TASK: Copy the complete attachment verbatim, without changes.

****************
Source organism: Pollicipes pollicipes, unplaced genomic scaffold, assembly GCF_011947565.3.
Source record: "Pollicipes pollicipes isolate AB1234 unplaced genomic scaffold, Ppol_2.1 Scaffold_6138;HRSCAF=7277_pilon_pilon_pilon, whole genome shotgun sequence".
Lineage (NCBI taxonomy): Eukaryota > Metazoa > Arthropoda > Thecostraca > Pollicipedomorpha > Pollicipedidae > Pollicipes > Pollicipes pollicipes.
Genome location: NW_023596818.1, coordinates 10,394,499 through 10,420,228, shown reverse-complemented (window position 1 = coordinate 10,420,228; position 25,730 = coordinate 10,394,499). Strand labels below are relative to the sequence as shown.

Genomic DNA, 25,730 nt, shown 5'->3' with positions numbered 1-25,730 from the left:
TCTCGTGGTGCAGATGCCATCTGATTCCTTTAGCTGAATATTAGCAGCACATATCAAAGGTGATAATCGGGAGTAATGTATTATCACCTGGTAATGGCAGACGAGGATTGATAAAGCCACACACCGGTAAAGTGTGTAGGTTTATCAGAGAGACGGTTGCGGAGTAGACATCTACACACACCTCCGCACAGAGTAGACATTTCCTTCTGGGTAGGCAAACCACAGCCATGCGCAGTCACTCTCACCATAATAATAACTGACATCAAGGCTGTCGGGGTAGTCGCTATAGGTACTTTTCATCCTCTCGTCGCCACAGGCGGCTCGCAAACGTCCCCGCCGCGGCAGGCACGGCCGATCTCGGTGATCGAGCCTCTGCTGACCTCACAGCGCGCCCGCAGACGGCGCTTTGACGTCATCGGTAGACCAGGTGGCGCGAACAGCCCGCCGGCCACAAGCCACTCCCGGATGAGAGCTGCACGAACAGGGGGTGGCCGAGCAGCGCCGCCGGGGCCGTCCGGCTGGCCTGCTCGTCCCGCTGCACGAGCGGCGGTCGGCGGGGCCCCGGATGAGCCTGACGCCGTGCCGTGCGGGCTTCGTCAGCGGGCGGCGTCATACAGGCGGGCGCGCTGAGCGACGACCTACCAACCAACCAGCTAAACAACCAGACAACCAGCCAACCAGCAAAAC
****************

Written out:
Source organism: Pollicipes pollicipes, unplaced genomic scaffold, assembly GCF_011947565.3.
Source record: "Pollicipes pollicipes isolate AB1234 unplaced genomic scaffold, Ppol_2.1 Scaffold_6138;HRSCAF=7277_pilon_pilon_pilon, whole genome shotgun sequence".
Lineage (NCBI taxonomy): Eukaryota > Metazoa > Arthropoda > Thecostraca > Pollicipedomorpha > Pollicipedidae > Pollicipes > Pollicipes pollicipes.
Genome location: NW_023596818.1, coordinates 10,394,499 through 10,420,228, shown reverse-complemented (window position 1 = coordinate 10,420,228; position 25,730 = coordinate 10,394,499). Strand labels below are relative to the sequence as shown.

Genomic DNA, 25,730 nt, shown 5'->3' with positions numbered 1-25,730 from the left:
TCTCGTGGTGCAGATGCCATCTGATTCCTTTAGCTGAATATTAGCAGCACATATCAAAGGTGATAATCGGGAGTAATGTATTATCACCTGGTAATGGCAGACGAGGATTGATAAAGCCACACACCGGTAAAGTGTGTAGGTTTATCAGAGAGACGGTTGCGGAGTAGACATCTACACACACCTCCGCACAGAGTAGACATTTCCTTCTGGGTAGGCAAACCACAGCCATGCGCAGTCACTCTCACCATAATAATAACTGACATCAAGGCTGTCGGGGTAGTCGCTATAGGTACTTTTCATCCTCTCGTCGCCACAGGCGGCTCGCAAACGTCCCCGCCGCGGCAGGCACGGCCGATCTCGGTGATCGAGCCTCTGCTGACCTCACAGCGCGCCCGCAGACGGCGCTTTGACGTCATCGGTAGACCAGGTGGCGCGAACAGCCCGCCGGCCACAAGCCACTCCCGGATGAGAGCTGCACGAACAGGGGGTGGCCGAGCAGCGCCGCCGGGGCCGTCCGGCTGGCCTGCTCGTCCCGCTGCACGAGCGGCGGTCGGCGGGGCCCCGGATGAGCCTGACGCCGTGCCGTGCGGGCTTCGTCAGCGGGCGGCGTCATACAGGCGGGCGCGCTGAGCGACGACCTACCAACCAACCAGCTAAACAACCAGACAACCAGCCAACCAGCAAAAC